Truth, Justice and a P.R. Team: Justice League of America #1 Review By Jerry W. Vandal
Written by: Geoff Johns
Pencils by: David Finch
Colors: Sonia Oback with Jeremy Cox
When I saw the solicitation for Justice League of America I didn’t feel the need to call my LCB and add it to my pull list. Another team book spun out of another team book has become a commonality in the industry. Slap Avengers or [insert adjective] X-Men on the cover and it should sell (granted I’m a complete sucker for anything with an X in the title). So the concept didn’t leap out at me. It didn’t help that David Finch was doing the pencils. But, as I sorted through the books in my pile I determined I could pick up a few more and I came across Justice League of America (which sported 52 state flag variant covers) and the flag of my home state of Ohio and said why not. At the very least I’d have a book in my collection with Ohio’s flag on it.
Justice League of America however, ended up being a worthwhile read. The formation of the team is done similar to the how the Dark Avengers were formed. Each character was chosen to be a counter point to members of the Justice League. The team’s Superman role is taken by Martian Manhunter. Batman has his role filled by Catwoman. Wonder woman is replaced by Katana. Green Lantern…well, there’s always plenty of Lanterns to replace one another even in the DCNU and in this case new comer and Arab-American Simon Baz gets the call. Flash sees his role given to Vibe. Cyborg is replaced by Stargirl and Aquaman sees himself replaced by Hawkman. Green Arrow is added into the mix (Jeff Lemire did a great job on his first issue of Green Arrow and is worth picking up by the way). It’s an interesting mix of DC’s B-level heroes that are promoted as being equals to their A-level counter points in a believable way.
The opening intro breaking down the characters and creative team is a nice touch. It gives the book a cinematic feel and works great next to the opening scene featuring the Dark Hunter (Green Arrow in disguise) and what appears to be the Justice League hunting him for their “creator”. So, there’s action and intrigue, a solid combination. From there we get the bulk of the issue; a conversation between Colonel Trevor and Director Wallace. The Director’s main prerogative is to convince Trevor to oversee the project, going so far as to show him pictures of Wonder Woman (whom he had feelings for) kissing Superman. The Justice League, having decided not to work for the United States government is branded as an issue that must be dealt with. In response the Justice League of America is set up. And, perhaps in a real world twist derived from our politically driven landscape, the Justice League of America is put together by cutting unsavory deals and less than honorable means. Hawkman is given immunity from any crimes he has or may commit in his hunt for enemies from his planet. Johns does an excellent job of portraying Hawkman here as he hunts and we can assume beats a man with his mace while he claims not to be the person he’s looking for. Katana, an assassin is promised the whereabouts of the people who murdered her father—essentially okaying the fierce combatant’s need to murder. And Catwoman is a thief who has had her identity stolen. Simon Baz was accused of being a terrorist. And even though he wasn’t convicted, has little to do with public perception. These less-than-heroic heroes are a stain on what the Justice League of America will need to symbolize. A P.R. team has been put in place to spin things when they need to be spun. And that seems so very modern America that I cracked a sarcastic smile as I read it.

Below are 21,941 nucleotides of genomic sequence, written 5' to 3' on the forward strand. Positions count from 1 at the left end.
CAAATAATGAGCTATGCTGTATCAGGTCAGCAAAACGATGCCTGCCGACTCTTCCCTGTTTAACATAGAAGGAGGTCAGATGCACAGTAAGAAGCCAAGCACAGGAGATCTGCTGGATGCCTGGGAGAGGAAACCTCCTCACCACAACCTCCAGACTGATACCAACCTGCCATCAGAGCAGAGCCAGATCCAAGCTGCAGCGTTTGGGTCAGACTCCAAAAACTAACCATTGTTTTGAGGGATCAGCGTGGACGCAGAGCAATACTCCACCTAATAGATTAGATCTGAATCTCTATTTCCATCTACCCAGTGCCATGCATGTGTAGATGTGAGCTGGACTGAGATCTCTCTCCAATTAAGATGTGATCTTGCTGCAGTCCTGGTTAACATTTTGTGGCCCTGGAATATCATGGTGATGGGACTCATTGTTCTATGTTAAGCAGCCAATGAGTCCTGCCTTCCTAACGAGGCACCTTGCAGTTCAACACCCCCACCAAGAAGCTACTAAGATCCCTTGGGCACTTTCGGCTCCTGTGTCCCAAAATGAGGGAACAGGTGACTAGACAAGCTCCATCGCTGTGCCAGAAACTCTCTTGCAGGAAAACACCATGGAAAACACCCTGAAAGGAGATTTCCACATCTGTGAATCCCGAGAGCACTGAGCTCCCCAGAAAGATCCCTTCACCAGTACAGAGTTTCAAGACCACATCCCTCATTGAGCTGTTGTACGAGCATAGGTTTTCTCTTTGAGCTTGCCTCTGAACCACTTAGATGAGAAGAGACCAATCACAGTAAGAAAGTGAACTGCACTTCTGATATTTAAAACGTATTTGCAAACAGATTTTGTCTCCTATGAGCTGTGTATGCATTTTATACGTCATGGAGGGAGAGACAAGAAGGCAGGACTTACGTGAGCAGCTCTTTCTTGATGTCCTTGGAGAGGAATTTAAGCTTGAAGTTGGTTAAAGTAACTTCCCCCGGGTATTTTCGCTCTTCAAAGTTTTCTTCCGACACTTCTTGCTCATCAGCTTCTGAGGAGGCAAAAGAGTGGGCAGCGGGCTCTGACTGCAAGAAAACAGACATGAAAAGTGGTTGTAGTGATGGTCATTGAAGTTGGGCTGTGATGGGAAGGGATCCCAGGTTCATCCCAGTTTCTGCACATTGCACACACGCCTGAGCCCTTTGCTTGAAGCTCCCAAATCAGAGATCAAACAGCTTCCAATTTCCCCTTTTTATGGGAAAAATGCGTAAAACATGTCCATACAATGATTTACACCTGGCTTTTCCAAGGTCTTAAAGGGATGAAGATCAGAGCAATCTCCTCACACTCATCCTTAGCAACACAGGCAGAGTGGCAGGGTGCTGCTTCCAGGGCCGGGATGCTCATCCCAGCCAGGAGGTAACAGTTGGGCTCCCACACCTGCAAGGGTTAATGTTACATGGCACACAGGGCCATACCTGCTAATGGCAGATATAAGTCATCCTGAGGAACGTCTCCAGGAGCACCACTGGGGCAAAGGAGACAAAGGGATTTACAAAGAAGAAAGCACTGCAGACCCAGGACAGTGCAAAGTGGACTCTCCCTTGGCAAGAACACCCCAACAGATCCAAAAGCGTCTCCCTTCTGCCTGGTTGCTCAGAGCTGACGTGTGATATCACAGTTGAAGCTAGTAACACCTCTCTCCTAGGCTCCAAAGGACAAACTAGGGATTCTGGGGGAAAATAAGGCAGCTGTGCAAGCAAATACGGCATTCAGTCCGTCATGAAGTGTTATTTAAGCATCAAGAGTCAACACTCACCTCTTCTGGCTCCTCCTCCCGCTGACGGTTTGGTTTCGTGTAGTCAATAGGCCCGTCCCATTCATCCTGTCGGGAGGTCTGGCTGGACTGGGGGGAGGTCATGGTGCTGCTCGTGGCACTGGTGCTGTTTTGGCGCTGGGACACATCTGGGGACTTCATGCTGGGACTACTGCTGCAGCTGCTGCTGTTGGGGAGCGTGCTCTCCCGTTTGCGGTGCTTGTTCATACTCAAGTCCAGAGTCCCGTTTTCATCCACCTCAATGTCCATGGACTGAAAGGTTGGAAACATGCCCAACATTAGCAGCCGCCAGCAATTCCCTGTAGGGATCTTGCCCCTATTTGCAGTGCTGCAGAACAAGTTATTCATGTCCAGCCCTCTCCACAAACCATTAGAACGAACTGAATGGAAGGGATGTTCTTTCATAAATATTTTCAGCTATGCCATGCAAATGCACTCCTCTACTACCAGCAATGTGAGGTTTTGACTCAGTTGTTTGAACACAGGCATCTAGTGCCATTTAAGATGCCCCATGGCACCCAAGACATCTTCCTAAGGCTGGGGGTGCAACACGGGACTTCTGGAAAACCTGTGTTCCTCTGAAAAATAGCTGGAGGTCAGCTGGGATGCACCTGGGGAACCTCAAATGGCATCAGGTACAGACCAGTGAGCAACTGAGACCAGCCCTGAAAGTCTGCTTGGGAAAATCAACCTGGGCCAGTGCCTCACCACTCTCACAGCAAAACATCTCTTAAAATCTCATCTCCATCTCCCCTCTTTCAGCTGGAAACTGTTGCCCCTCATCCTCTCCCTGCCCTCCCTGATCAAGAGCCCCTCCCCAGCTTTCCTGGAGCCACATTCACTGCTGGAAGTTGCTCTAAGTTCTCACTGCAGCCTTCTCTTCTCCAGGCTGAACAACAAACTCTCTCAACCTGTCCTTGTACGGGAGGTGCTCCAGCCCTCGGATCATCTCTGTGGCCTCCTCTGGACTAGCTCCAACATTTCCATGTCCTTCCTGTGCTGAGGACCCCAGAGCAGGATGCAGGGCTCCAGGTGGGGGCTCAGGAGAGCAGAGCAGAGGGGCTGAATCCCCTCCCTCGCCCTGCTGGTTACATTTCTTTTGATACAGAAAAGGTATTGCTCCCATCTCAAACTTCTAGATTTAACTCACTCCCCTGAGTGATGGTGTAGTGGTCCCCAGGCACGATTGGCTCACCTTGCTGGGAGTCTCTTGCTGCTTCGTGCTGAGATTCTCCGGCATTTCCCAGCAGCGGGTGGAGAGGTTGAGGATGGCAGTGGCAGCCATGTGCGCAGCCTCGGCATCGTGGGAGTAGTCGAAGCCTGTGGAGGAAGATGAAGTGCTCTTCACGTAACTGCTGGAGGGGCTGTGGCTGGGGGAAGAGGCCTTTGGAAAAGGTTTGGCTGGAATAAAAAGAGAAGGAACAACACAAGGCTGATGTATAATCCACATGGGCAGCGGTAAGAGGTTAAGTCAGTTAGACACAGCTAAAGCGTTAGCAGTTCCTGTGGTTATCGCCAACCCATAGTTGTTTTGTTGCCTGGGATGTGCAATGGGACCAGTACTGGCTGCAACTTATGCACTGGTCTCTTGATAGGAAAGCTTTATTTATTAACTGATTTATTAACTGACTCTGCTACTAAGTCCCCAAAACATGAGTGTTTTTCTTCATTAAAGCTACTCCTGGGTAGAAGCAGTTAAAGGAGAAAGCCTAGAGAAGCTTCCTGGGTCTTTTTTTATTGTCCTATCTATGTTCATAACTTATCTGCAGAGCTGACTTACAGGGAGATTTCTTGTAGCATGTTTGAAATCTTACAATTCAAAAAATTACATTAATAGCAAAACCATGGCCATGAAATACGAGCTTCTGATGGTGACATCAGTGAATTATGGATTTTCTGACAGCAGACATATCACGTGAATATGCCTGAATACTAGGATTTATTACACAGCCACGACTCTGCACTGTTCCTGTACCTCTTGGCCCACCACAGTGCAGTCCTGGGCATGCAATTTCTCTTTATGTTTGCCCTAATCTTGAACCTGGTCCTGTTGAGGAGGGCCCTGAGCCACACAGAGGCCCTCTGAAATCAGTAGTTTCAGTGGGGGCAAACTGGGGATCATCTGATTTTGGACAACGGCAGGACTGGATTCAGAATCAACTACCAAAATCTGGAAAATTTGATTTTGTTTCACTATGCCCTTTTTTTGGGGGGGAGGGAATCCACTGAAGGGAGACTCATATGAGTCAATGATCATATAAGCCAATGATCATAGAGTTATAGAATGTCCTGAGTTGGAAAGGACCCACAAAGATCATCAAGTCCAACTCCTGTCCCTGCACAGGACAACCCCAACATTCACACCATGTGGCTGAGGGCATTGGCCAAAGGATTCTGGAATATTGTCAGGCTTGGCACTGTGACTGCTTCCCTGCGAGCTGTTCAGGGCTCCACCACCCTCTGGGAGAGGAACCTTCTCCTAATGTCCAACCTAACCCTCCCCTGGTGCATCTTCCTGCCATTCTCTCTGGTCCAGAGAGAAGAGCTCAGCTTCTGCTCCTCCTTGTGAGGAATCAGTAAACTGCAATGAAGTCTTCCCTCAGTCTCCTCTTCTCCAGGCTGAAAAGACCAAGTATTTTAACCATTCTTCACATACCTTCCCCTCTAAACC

Geoff Johns has proven to be the guiding light of the DC universe. And he’s started off well here. That’s not really a surprise though. He has a great knowledge of what seems to be every character in the DC universe and utilizes it as often as he can.
David Finch. What can I say? I’m not a big fan of his. But, he seemed to shine here. This may be due to the heavy usage of darks in the book that disguised his flaws. But the darks were also very appropriate. I went back and looked at some of his work on the New Avengers and I still cringed. But here, he seems like he will be at least serviceable in the art department.
The two teams may end up mirroring each other. The Justice League could very well be symbolic of what America should stand for and should be—ideals. Even when this group of heroes who see things in different ways don’t agree, they unite to take on causes that they can’t handle alone. Meanwhile the Justice League of America may very well end up being a representation of what it really is—people cutting deals to get things done. These deals often involve allowing one evil to occur to take down another. They’re going to work together because they’ve cut a deal that favors their own motives. Actually they may end up not working well with another at all and hinder their team goals. Maybe that’s just me over analyzing, but considering the state of the world it’s not farfetched. To the contrary—it could be the perfect story to tell to illustrate what this medium is capable of. What works better for a country—to serve its ideals or to do things that might go against its grain to get things done? Those who have an opinion may read that and have a clear cut answer—but this book could tell the story of why that may not be the case. And maybe Justice League can do the same in its own right. Those are potential story paths that could again be way off base. But that’s what this book speaks to me—potential. And despite all of the politics that are being played in the background of this team it shares that in common with America. Potential. And that’s a good start.